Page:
[My response to readings for March 26-28 in the One Year Bible]
Luke retells the story of the woman anointing Jesus’ feet with oil. There are some mistakes in that sentence. I don’t know if Luke told it first. Also, I struggled with the verb. Did she wash his feet in oil? Anoint sounds too liturgical, caress or message both sound too sensual. What would you say?
When a woman who had lived a sinful life in that town learned that Jesus was eating at the Pharisee’s house, she brought an alabaster jar of perfume, and as she stood behind him at his feet weeping, she began to wet his feet with her tears. Then she wiped them with her hair, kissed them and poured perfume on them.
That bit is similar to the other story. The switch comes in how the story is used. When this came up in an earlier Gospel, the disciples focused on “wasting” the money that could be sold to the poor. Here, the Pharisees take another shot at Jesus for associating with low lifes.
When the Pharisee who had invited him saw this, he said to himself, “If this man were a prophet, he would know who is touching him and what kind of woman she is—that she is a sinner.”
In the other story, Jesus scolds the disciples for scolding her and points out that she is showing him kindness and his time is short and the vibe turns into a suggestion that maybe she’s preparing Jesus’ body for burial. By contrast, here, we see classic Lucan Jesus calling out the Pharisees who think he didn’t hear there nasty little comments. He tells a quick parable about those who are forgiven much are more grateful than those who are forgiven less. He then forgives the woman for her sins and says, “Your faith has saved you; go in peace.”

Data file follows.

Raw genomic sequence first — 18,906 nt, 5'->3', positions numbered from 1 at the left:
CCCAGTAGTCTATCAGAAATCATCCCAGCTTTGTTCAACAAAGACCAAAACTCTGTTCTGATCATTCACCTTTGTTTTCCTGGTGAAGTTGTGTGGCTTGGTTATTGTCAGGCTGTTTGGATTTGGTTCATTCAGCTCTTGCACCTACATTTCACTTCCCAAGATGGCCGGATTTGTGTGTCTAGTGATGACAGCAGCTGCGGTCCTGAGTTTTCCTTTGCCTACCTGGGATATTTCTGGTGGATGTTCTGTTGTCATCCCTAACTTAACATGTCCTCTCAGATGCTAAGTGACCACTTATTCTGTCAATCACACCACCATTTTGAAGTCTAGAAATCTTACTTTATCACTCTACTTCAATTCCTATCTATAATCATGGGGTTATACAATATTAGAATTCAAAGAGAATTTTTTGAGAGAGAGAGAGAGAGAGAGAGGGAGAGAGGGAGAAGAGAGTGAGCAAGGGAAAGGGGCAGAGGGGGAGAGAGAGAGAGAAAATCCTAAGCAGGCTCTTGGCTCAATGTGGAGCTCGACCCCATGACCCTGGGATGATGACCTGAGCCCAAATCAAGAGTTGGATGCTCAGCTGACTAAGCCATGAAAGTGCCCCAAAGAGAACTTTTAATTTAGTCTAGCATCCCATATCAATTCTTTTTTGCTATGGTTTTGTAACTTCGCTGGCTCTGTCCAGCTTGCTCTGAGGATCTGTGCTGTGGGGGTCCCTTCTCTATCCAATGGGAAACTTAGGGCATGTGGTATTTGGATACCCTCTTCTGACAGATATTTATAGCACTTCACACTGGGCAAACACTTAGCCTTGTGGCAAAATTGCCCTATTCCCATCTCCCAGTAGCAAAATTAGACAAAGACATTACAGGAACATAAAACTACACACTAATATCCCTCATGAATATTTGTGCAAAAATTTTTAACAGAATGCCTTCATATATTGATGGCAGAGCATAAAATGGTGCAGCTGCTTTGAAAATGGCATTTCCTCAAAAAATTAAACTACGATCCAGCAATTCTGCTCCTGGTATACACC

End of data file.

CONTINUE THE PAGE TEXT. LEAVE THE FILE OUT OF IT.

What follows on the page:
The next paragraph lists the names of several rich women who helped Jesus. They were
Mary (called Magdalene) from whom seven demons had come out; Joanna the wife of Cuza, the manager of Herod’s household; Susanna; and many others. These women were helping to support them out of their own means.
They full reading of both passages is here.
From Deuteronomy with have this great passage about YHWH God of the oppressed, but also this reminder that the Bible can advocate some pretty extreme violence as well.